The photographs in PHONOGRAPHY were all taken on a Sony Ericsson Z310A cell phone camera. By utilizing this very streamlined approach and limiting the equipment involved to the single, widely-available instrument, these images reflect the universalizing abilities of a technology most people have stowed away in their pocket. At a cultural crossroads in which technology is augmenting everybody's daily life, and at a moment where there is great focus placed on technology's role in art, this collection of photographs suggests that we all have the tools to capture beautiful visions. Though the work in PHONOGRAPHY is clearly informed by the artist's keen eye, this work does beg the question: Could anyone armed with a cell phone and the interest create personal, high-quality art? This collection highlights how a pervasive technology can serve to democratize and de-fetishize photography. This technology facilitates creative exploration, empowers users to experiment, and enables us to re-envision familiar images and scenes. And it is that transformative power that is the primary focus of the work in PHONOGRAPHY; the ability to see the familiar in an entirely unexpected and fresh way.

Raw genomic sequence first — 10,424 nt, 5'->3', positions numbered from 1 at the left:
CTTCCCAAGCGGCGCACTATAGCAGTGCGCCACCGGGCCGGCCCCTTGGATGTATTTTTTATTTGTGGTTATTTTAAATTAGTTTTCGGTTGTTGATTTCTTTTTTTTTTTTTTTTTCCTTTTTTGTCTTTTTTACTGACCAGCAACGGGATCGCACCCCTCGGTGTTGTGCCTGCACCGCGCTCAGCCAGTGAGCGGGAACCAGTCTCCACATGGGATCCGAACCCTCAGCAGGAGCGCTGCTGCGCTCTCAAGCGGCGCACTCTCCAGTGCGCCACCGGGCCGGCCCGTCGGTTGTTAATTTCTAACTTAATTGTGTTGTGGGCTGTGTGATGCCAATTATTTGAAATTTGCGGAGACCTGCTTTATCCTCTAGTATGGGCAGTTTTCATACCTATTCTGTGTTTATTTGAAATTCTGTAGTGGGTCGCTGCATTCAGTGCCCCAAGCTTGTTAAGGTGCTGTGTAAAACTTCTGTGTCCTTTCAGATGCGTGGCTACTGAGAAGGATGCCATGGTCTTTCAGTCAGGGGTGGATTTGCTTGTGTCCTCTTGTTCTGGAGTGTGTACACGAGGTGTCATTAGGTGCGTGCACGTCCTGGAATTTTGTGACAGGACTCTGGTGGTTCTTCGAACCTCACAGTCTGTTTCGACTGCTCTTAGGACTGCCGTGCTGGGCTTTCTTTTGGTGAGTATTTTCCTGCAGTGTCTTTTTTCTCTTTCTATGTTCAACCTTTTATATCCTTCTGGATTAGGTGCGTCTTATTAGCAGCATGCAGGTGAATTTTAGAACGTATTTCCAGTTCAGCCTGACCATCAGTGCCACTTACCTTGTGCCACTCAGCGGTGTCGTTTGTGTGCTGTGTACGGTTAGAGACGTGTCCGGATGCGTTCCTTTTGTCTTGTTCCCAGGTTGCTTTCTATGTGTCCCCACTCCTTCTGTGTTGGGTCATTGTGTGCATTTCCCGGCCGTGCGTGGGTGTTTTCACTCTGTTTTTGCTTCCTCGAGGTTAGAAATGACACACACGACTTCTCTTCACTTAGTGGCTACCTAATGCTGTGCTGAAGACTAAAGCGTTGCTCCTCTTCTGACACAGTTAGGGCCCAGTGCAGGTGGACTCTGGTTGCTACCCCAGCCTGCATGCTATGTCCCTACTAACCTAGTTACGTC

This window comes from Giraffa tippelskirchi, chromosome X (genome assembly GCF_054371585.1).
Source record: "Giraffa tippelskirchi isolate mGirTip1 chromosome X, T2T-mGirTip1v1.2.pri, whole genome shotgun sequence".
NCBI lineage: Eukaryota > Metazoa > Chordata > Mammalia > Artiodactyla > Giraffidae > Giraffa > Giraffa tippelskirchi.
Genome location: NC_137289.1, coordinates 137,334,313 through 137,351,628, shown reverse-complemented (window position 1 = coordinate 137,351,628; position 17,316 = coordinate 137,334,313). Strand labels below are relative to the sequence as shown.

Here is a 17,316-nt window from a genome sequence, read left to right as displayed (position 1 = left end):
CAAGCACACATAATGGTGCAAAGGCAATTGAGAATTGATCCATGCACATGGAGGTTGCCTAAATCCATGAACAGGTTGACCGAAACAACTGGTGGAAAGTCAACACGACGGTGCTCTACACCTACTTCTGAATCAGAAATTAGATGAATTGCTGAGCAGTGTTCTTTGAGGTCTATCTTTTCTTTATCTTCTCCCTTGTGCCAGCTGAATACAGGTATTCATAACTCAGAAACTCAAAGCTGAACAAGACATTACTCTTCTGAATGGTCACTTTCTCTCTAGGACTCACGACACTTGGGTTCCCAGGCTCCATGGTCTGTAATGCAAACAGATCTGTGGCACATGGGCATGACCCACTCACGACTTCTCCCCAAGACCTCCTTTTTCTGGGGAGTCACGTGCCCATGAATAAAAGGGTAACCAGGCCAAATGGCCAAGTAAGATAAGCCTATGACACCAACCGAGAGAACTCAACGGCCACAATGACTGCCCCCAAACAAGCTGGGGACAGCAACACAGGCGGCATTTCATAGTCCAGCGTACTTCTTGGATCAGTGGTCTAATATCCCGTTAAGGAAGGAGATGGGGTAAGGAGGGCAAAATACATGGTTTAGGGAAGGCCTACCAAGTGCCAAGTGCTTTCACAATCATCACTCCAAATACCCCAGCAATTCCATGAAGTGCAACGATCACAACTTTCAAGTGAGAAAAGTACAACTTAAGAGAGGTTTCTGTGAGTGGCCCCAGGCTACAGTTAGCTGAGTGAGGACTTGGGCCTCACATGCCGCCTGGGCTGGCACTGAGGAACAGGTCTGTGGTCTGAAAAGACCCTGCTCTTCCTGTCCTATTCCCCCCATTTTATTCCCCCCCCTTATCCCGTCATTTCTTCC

In the same way that books that focus on graffiti art, sneaker design, and collectable toy culture have become increasingly popular, PHONOGRAPHY would appeal to a growing audience of book-buyers interested in the art of the everyday. While there is a limited audience accustomed to seeking out more traditional anthologies of artists' work, PHONOGRAPHY has the benefit of not only appealing to those interested in the visual arts, but really to anyone interested in exploring the capabilities of an object that is at this point prolific in our culture.